Velleman K4700 Speaker protector
Velleman K4700 Speaker protector

Capacitors situated near a heat source are always a source of problem. Use 105 deg types.

Protection ICs are very reliable but can sometimes go faulty. Get the datasheet and look at the block circuit first to understand the inner workings.

uPC1237 Speaker and Amplifier protector
uPC1237 Speaker and Amplifier protector – Unisonic Technologies (UTC)

Diving into an amplifier and replacing all the possible culprits is known as the “block change” method, possibly even advised in the technical manual.  It is also known as the Shotgun Method and will rarely teach you anything.

One of my pet hates is when an amplifier carries more safety and protection circuitry than the audio stages.  When an amplifier does decide to shuffle the mortal coil be prepared for two things:  blown transistors and DC at the output terminals to speaker. Fuses stop fires but rarely are fast enough to stop a transistor from blowing.

Bad design is one of the leading causes of premature failure next to abuse.

When the protector itself becomes a problem then I put it down to a shitty design.  The speaker protection circuits shown in Rod Elliott’s designs are all that is required – see under further reading.  Take heed of notes covering over sensitivity which is a plague all on it’s own. Relays clicking in and out while you are trying to listen to a loud track is frustrating.

Some case histories to think about loudspeaker protection

The biggest learning curve for me was trying to repair amplifiers without a schematic. You may think you are clever if you do get it right but quite often this invites a return. In the professional space you do need the service manual.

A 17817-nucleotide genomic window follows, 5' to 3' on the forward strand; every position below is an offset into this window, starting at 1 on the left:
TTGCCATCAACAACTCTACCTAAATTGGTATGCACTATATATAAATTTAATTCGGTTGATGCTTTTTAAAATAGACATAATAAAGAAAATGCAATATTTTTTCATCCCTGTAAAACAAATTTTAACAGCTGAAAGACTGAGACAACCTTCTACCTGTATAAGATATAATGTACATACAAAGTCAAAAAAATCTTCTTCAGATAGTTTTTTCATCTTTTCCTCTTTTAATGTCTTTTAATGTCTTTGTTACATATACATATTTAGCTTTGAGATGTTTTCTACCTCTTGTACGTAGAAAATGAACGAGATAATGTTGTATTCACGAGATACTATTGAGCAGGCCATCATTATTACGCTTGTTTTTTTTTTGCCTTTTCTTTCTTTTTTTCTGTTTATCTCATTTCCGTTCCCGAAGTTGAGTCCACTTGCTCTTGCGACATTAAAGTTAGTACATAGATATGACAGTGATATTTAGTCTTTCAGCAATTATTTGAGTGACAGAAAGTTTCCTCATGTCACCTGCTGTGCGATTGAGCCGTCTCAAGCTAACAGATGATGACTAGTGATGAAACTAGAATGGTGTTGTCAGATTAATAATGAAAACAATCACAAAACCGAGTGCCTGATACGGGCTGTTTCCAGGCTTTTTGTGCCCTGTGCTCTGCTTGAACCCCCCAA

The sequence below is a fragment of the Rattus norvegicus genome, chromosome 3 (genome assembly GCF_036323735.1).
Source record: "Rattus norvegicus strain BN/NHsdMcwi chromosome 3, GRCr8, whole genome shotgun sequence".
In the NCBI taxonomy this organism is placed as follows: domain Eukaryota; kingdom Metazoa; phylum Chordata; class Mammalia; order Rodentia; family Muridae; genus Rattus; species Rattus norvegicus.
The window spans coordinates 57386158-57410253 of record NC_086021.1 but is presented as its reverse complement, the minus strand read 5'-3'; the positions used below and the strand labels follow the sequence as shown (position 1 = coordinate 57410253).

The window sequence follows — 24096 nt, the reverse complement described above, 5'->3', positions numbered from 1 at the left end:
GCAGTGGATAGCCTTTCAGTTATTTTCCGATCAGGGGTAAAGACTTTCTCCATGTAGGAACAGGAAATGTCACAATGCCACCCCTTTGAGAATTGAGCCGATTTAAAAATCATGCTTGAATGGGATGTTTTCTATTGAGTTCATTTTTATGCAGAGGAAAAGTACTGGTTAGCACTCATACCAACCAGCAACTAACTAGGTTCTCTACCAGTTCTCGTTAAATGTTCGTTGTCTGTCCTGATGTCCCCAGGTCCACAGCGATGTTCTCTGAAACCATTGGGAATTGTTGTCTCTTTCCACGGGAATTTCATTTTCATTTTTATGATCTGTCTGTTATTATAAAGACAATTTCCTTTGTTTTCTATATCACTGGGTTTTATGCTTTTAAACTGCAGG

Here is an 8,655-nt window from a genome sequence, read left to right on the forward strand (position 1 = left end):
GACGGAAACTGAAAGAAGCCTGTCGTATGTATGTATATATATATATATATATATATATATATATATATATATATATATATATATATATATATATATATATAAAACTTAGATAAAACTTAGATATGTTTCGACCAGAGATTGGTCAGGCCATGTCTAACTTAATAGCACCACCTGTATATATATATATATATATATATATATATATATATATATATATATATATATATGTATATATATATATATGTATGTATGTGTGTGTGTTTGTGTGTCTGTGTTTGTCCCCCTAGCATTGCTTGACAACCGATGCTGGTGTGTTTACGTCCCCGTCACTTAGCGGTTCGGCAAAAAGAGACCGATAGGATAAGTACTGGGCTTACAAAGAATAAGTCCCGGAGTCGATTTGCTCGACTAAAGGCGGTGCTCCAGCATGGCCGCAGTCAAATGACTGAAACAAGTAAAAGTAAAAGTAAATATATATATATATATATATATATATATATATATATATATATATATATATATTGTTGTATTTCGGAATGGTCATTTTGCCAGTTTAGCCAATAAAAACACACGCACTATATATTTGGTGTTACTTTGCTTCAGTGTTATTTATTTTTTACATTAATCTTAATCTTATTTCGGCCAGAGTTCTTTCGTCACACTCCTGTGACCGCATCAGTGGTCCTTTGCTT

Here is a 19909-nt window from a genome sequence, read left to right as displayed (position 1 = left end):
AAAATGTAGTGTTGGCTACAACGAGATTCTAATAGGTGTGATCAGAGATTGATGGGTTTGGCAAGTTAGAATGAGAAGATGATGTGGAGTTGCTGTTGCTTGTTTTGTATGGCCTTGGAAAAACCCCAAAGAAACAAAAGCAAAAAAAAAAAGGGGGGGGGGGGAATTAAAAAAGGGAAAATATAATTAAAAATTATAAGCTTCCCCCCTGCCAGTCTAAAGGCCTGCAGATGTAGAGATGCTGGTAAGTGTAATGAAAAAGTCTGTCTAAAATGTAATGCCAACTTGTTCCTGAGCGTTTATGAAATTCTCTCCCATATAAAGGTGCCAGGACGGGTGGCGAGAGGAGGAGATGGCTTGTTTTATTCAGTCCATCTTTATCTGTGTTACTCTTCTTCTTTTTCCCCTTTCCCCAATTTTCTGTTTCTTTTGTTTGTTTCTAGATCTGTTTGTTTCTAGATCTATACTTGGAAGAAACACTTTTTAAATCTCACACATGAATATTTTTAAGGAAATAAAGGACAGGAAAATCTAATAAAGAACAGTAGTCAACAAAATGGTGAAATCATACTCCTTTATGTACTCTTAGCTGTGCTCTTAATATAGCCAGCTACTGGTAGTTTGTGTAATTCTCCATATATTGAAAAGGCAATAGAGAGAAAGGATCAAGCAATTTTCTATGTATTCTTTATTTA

I do believe, my opinion only, that modern circuits are over-engineered. Because we have a chip which can do this or that we’ll use it. This makes repairs often difficult for the DIY techie.  The agencies just replace the board. This especially covers processor driven equipment. For a first timer this can be daunting – often the owner of the faulty equipment may try to conduct his or her own repair and cause damage to other circuits. Nothing worse than having a simple repair going south caused by the slipping of a meter probe. Yes, I have done this, even seemingly intelligent repair personnel.

I’d always advise going with something like the Outlaw processor pre-amplifier and a separate totally analog power amplifier as opposed to an all in one unit.  Digital receivers often have the processor tied to the power amplifier and fault finding can be tedious because the error may not be linked to what you think is causing the problem.

In a nutshell let me explain about my biggest conquest and of course a concern related to this entire article. A marine radar set that when faulty told the user where the problem lay, through the PPI or display unit. Such a glorious piece of engineering, German to boot.  The first and only failure had with the unit was the video driver transistor failed. 

Further reading:

As always, Rod Elliott on Loudspeaker Protection

Next:  Are vintage amplifiers better than modern releases?